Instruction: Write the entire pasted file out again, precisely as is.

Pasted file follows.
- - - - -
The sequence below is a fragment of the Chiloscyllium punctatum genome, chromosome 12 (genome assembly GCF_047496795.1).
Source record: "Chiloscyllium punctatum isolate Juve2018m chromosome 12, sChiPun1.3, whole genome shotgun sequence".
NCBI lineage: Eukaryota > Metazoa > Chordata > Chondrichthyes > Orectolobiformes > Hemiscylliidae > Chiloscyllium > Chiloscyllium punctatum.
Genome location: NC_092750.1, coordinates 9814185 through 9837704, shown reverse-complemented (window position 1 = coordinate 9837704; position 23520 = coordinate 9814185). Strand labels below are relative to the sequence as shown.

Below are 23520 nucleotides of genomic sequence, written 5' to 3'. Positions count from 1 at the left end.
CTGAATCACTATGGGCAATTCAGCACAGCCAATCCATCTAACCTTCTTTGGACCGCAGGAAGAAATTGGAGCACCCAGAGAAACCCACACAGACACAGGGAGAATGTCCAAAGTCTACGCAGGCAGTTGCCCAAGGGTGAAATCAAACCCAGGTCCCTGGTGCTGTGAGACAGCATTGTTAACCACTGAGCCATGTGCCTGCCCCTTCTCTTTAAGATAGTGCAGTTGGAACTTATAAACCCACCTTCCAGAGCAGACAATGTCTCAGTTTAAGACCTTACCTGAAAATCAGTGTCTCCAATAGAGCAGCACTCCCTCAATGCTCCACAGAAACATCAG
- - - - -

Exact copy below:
The sequence below is a fragment of the Chiloscyllium punctatum genome, chromosome 12 (genome assembly GCF_047496795.1).
Source record: "Chiloscyllium punctatum isolate Juve2018m chromosome 12, sChiPun1.3, whole genome shotgun sequence".
NCBI lineage: Eukaryota > Metazoa > Chordata > Chondrichthyes > Orectolobiformes > Hemiscylliidae > Chiloscyllium > Chiloscyllium punctatum.
Genome location: NC_092750.1, coordinates 9814185 through 9837704, shown reverse-complemented (window position 1 = coordinate 9837704; position 23520 = coordinate 9814185). Strand labels below are relative to the sequence as shown.

Below are 23520 nucleotides of genomic sequence, written 5' to 3'. Positions count from 1 at the left end.
CTGAATCACTATGGGCAATTCAGCACAGCCAATCCATCTAACCTTCTTTGGACCGCAGGAAGAAATTGGAGCACCCAGAGAAACCCACACAGACACAGGGAGAATGTCCAAAGTCTACGCAGGCAGTTGCCCAAGGGTGAAATCAAACCCAGGTCCCTGGTGCTGTGAGACAGCATTGTTAACCACTGAGCCATGTGCCTGCCCCTTCTCTTTAAGATAGTGCAGTTGGAACTTATAAACCCACCTTCCAGAGCAGACAATGTCTCAGTTTAAGACCTTACCTGAAAATCAGTGTCTCCAATAGAGCAGCACTCCCTCAATGCTCCACAGAAACATCAG